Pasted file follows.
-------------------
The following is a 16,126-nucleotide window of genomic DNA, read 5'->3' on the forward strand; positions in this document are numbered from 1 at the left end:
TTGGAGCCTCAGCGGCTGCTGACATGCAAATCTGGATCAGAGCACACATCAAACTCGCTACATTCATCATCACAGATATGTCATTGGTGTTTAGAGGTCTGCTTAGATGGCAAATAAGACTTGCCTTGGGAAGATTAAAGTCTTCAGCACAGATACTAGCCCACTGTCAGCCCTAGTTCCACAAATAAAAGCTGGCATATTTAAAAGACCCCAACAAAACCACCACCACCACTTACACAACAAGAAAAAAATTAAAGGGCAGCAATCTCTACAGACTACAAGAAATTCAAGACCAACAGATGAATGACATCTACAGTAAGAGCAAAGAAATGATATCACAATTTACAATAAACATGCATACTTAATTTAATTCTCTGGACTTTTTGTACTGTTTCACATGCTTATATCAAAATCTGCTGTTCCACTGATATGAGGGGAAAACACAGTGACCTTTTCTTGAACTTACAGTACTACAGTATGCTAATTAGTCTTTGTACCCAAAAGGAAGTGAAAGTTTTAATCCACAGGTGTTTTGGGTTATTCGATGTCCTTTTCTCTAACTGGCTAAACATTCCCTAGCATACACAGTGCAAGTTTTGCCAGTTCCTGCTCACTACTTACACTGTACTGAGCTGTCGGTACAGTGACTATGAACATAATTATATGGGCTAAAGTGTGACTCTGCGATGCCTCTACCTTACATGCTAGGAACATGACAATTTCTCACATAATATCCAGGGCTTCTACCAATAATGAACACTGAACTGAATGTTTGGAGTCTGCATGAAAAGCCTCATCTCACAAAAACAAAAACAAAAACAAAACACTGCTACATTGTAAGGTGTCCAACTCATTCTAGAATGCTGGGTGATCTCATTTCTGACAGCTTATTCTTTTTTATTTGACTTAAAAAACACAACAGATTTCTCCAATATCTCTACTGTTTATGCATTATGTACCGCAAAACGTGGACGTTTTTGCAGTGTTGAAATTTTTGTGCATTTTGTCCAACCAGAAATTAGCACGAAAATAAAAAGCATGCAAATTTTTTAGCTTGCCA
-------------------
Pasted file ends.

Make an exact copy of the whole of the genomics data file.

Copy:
The following is a 16,126-nucleotide window of genomic DNA, read 5'->3' on the forward strand; positions in this document are numbered from 1 at the left end:
TTGGAGCCTCAGCGGCTGCTGACATGCAAATCTGGATCAGAGCACACATCAAACTCGCTACATTCATCATCACAGATATGTCATTGGTGTTTAGAGGTCTGCTTAGATGGCAAATAAGACTTGCCTTGGGAAGATTAAAGTCTTCAGCACAGATACTAGCCCACTGTCAGCCCTAGTTCCACAAATAAAAGCTGGCATATTTAAAAGACCCCAACAAAACCACCACCACCACTTACACAACAAGAAAAAAATTAAAGGGCAGCAATCTCTACAGACTACAAGAAATTCAAGACCAACAGATGAATGACATCTACAGTAAGAGCAAAGAAATGATATCACAATTTACAATAAACATGCATACTTAATTTAATTCTCTGGACTTTTTGTACTGTTTCACATGCTTATATCAAAATCTGCTGTTCCACTGATATGAGGGGAAAACACAGTGACCTTTTCTTGAACTTACAGTACTACAGTATGCTAATTAGTCTTTGTACCCAAAAGGAAGTGAAAGTTTTAATCCACAGGTGTTTTGGGTTATTCGATGTCCTTTTCTCTAACTGGCTAAACATTCCCTAGCATACACAGTGCAAGTTTTGCCAGTTCCTGCTCACTACTTACACTGTACTGAGCTGTCGGTACAGTGACTATGAACATAATTATATGGGCTAAAGTGTGACTCTGCGATGCCTCTACCTTACATGCTAGGAACATGACAATTTCTCACATAATATCCAGGGCTTCTACCAATAATGAACACTGAACTGAATGTTTGGAGTCTGCATGAAAAGCCTCATCTCACAAAAACAAAAACAAAAACAAAACACTGCTACATTGTAAGGTGTCCAACTCATTCTAGAATGCTGGGTGATCTCATTTCTGACAGCTTATTCTTTTTTATTTGACTTAAAAAACACAACAGATTTCTCCAATATCTCTACTGTTTATGCATTATGTACCGCAAAACGTGGACGTTTTTGCAGTGTTGAAATTTTTGTGCATTTTGTCCAACCAGAAATTAGCACGAAAATAAAAAGCATGCAAATTTTTTAGCTTGCCA